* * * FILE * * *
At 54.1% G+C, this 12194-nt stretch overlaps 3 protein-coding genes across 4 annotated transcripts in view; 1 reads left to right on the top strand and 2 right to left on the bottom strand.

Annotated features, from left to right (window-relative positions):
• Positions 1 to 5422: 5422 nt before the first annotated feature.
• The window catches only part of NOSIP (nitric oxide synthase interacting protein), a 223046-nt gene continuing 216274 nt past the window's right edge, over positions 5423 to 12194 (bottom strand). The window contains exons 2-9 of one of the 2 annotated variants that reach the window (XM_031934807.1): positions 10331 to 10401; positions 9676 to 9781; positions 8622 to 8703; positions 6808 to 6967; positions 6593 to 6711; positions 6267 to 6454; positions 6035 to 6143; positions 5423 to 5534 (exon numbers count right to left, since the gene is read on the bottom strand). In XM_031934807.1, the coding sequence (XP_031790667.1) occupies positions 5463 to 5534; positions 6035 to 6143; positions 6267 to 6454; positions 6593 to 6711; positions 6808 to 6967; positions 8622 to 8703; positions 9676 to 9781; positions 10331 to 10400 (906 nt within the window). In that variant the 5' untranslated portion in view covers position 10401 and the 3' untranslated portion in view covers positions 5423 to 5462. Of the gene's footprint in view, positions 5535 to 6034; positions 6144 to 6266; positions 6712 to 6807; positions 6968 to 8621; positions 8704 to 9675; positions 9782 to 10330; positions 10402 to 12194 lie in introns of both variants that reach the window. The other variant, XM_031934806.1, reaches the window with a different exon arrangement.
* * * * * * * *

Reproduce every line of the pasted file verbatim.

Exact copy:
At 54.1% G+C, this 12194-nt stretch overlaps 3 protein-coding genes across 4 annotated transcripts in view; 1 reads left to right on the top strand and 2 right to left on the bottom strand.

Annotated features, from left to right (window-relative positions):
• Positions 1 to 5422: 5422 nt before the first annotated feature.
• The window catches only part of NOSIP (nitric oxide synthase interacting protein), a 223046-nt gene continuing 216274 nt past the window's right edge, over positions 5423 to 12194 (bottom strand). The window contains exons 2-9 of one of the 2 annotated variants that reach the window (XM_031934807.1): positions 10331 to 10401; positions 9676 to 9781; positions 8622 to 8703; positions 6808 to 6967; positions 6593 to 6711; positions 6267 to 6454; positions 6035 to 6143; positions 5423 to 5534 (exon numbers count right to left, since the gene is read on the bottom strand). In XM_031934807.1, the coding sequence (XP_031790667.1) occupies positions 5463 to 5534; positions 6035 to 6143; positions 6267 to 6454; positions 6593 to 6711; positions 6808 to 6967; positions 8622 to 8703; positions 9676 to 9781; positions 10331 to 10400 (906 nt within the window). In that variant the 5' untranslated portion in view covers position 10401 and the 3' untranslated portion in view covers positions 5423 to 5462. Of the gene's footprint in view, positions 5535 to 6034; positions 6144 to 6266; positions 6712 to 6807; positions 6968 to 8621; positions 8704 to 9675; positions 9782 to 10330; positions 10402 to 12194 lie in introns of both variants that reach the window. The other variant, XM_031934806.1, reaches the window with a different exon arrangement.